As we’ve said, the first two or so of these installations, there is a lot of learning costs that’s still spent into those. It’s just a very high cost of goods sold relative to where we expect to be. So, as we’ve been pretty transparent, there’s not going to be a significant amount of profit on the first couple of these. And so, we just took the more conservative position to wait until we get to the very end.

As this business matures and as we get into future installations, it will revert to a more traditional project accounting, where we’ll take a percentage of the revenue – a percentage of the cost as we complete the project over the two to three year period of time.

The operating margin for the first half is 20%, which is down three points if you compare that to the year ago period. All of that in the first half declined coming from the gross margin. Gross margin of 42% for the company, again, down three points. Oncology’s margin is off about three points. And we talked pretty extensively on the conference call, and I’ll come back and talk more about margin, but, basically, we had an unprecedented geographic shift to the Emerging Markets where those markets were up about 30% in the second quarter, whereas one of our higher margin countries that buys highly featured products, Japan, was off about 40% as the end of the stimulus program in the year ago period.

I will tell you that Japan has come back and they’re on a more normal pattern now. This was only reflected in the delivery. So, again, that geographic shift had an impact on Oncology’s margin in the half.

X-Ray Products had very strong margin performance and is up about 50 basis points in the half. I should say that the Proton business dilutes the gross margin by about one full point for the total company. And, again, that’s going to hold true for the first few of these. We ultimately hope to get the Proton business up to about a 30% gross margin product.

And SG&A expenses for the first half were about flat as a percentage of sales, and that’s even with the restructuring charge that we talked about and the dilutive effect from the Calypso acquisition.

Operating earnings down 5%. Net earnings down only 1% as that shift to the geographic Emerging Markets causes the gross margin to be lower. We also get a tax benefit as we move to international markets. And so, the tax rate was down three points from the prior year period.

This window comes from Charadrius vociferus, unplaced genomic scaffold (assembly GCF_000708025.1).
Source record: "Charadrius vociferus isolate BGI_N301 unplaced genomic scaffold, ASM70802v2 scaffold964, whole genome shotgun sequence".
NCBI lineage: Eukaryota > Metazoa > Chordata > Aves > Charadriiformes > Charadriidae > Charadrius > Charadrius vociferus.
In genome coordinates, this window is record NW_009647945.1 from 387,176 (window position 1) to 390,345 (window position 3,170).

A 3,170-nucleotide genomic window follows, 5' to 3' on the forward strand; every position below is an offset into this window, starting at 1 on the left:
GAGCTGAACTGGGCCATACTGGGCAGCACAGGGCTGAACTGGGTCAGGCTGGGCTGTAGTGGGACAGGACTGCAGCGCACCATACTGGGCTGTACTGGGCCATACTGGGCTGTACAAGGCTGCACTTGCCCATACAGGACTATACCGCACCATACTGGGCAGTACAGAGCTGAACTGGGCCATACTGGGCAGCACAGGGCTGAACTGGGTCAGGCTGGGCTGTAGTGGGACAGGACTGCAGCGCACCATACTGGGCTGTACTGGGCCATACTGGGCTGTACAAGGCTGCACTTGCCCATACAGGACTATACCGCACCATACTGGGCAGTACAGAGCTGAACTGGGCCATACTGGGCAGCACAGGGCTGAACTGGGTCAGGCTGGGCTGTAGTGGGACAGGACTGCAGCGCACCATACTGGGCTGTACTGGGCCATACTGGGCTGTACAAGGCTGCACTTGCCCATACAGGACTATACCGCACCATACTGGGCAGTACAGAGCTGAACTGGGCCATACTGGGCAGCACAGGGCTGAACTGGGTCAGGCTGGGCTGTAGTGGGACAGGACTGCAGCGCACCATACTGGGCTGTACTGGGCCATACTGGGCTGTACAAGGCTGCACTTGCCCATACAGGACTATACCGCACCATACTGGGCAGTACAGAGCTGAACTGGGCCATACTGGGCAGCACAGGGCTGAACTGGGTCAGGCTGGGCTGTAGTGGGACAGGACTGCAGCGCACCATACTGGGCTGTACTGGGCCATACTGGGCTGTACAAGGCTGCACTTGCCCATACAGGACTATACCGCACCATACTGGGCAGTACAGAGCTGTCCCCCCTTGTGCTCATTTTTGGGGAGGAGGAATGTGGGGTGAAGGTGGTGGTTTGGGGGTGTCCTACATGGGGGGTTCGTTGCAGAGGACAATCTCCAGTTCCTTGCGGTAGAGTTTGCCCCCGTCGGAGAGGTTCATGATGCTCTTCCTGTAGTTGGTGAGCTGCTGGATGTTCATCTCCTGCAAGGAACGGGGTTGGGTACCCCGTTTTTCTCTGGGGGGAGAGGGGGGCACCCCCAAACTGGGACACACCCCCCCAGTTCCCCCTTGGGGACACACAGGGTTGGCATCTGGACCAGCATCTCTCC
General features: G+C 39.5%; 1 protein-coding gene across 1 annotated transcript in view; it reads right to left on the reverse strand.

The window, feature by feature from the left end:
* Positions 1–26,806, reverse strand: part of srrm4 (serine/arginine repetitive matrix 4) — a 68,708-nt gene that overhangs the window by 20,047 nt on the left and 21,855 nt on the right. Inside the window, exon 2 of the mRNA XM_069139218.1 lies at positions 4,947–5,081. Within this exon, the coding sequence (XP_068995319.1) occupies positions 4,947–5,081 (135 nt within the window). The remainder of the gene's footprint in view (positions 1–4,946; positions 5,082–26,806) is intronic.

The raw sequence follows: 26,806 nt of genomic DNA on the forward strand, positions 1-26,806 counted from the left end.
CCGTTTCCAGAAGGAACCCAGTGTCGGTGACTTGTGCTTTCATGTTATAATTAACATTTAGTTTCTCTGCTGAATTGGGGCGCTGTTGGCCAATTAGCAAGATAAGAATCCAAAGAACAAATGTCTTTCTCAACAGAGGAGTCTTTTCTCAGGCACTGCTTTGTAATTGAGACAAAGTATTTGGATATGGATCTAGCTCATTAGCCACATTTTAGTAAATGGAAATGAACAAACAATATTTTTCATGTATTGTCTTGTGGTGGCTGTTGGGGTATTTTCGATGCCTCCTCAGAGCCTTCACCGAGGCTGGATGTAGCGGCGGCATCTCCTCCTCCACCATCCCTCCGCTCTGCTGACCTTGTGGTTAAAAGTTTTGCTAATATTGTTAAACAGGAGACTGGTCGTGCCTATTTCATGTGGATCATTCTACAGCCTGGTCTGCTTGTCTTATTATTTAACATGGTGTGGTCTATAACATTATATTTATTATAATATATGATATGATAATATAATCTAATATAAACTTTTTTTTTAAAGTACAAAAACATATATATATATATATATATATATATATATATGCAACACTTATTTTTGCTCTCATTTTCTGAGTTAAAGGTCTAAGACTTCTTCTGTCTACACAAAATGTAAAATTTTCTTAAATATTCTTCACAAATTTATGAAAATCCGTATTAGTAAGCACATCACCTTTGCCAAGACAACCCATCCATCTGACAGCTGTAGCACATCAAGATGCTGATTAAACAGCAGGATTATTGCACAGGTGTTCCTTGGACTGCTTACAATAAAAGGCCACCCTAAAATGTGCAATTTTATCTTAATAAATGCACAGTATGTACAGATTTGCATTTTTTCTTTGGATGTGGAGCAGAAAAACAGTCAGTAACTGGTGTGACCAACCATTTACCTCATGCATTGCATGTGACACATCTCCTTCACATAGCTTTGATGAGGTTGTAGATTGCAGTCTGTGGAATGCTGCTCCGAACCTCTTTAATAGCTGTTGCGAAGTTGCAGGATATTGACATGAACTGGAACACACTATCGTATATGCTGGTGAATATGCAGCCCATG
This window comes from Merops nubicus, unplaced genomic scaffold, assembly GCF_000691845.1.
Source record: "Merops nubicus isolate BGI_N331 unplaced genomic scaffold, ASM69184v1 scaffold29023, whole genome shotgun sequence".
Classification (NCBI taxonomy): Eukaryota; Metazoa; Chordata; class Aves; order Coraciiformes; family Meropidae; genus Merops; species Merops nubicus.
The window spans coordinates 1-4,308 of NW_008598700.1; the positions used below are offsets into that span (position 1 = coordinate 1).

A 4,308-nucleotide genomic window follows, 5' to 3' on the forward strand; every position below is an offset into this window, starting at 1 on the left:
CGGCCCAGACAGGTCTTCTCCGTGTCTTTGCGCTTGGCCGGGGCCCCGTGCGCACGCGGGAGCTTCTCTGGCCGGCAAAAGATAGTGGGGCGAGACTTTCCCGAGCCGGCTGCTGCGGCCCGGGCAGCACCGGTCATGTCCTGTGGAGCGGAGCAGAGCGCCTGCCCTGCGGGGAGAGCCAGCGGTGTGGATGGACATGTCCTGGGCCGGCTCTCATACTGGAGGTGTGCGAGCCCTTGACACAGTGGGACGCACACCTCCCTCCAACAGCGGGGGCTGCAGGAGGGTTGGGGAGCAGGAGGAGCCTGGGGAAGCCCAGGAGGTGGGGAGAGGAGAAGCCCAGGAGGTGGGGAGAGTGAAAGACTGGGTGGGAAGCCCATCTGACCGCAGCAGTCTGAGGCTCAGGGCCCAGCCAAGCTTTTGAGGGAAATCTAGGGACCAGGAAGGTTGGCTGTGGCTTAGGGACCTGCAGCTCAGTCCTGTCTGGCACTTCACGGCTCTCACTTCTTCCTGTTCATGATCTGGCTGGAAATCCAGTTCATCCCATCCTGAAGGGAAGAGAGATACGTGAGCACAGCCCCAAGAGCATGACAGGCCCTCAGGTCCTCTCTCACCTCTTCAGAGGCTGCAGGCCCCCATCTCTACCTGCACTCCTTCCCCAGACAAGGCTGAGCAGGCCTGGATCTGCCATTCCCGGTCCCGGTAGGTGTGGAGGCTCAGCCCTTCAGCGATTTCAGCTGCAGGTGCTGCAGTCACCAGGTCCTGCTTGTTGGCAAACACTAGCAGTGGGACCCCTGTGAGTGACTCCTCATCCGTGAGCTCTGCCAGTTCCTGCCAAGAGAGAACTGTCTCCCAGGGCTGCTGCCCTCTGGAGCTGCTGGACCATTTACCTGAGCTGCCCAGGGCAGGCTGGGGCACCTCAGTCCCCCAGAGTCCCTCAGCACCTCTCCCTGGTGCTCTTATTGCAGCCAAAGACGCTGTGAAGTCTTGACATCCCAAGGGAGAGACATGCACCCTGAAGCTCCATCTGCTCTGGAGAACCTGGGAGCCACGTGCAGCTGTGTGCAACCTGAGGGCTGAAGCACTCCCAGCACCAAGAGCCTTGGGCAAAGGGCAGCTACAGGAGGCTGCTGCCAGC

Backlog of $2.6 billion is up 18% if you include the Proton business. If you exclude the Proton business, the backlog is still up a very healthy 12%. So, again, that gives us, really looking into the next fiscal year, we can see ourselves returning to low double digit growth.

Balance sheet and cash flow. Conservative balance sheet $617 million of cash and equivalents, $32 million short term investments. This is the loan for the APT Scripps project, the Proton project in San Diego. And $162 million of total debt. We have subsequently been paying down that debt and as of the call, I believe the number was around $130 million.

The DSO of 83 days was up four days from the prior year period. It’s a little confusing because the Proton business actually impacted DSO by about five days in the second quarter. And that’s because we are booking revenue in advance of when the actual payment terms are due from the customer. And this is under the project accounting method that we talked about. This being our first installation, it is back-end loaded when the payments are actually due from Scripps, and that had an impact on the DSO. If I look back over the last four quarters and just take a simple average, 83 days is the average. So, collections are quite healthy.

Cash flow, $105 million in the second quarter, but year-to-date $159 million. And we did last quarter spend $75 million to repurchase 1.1 million shares.

Questions of the day. I guess you guys get the point. It’s margin, margin, margin since the conference call – the questions that Spencer and I have gotten. So I just wanted to take a few of these and address them this morning.

Where are they headed? The Oncology margins, I believe, for this year are going to be down by about one point year-over-year. And, again, that’s given this tremendous shift to international and emerging markets. I think going forward we are going to be able to maintain that oncology margin at that level, despite the fact that we are going to continue to see strong growth coming from these emerging markets.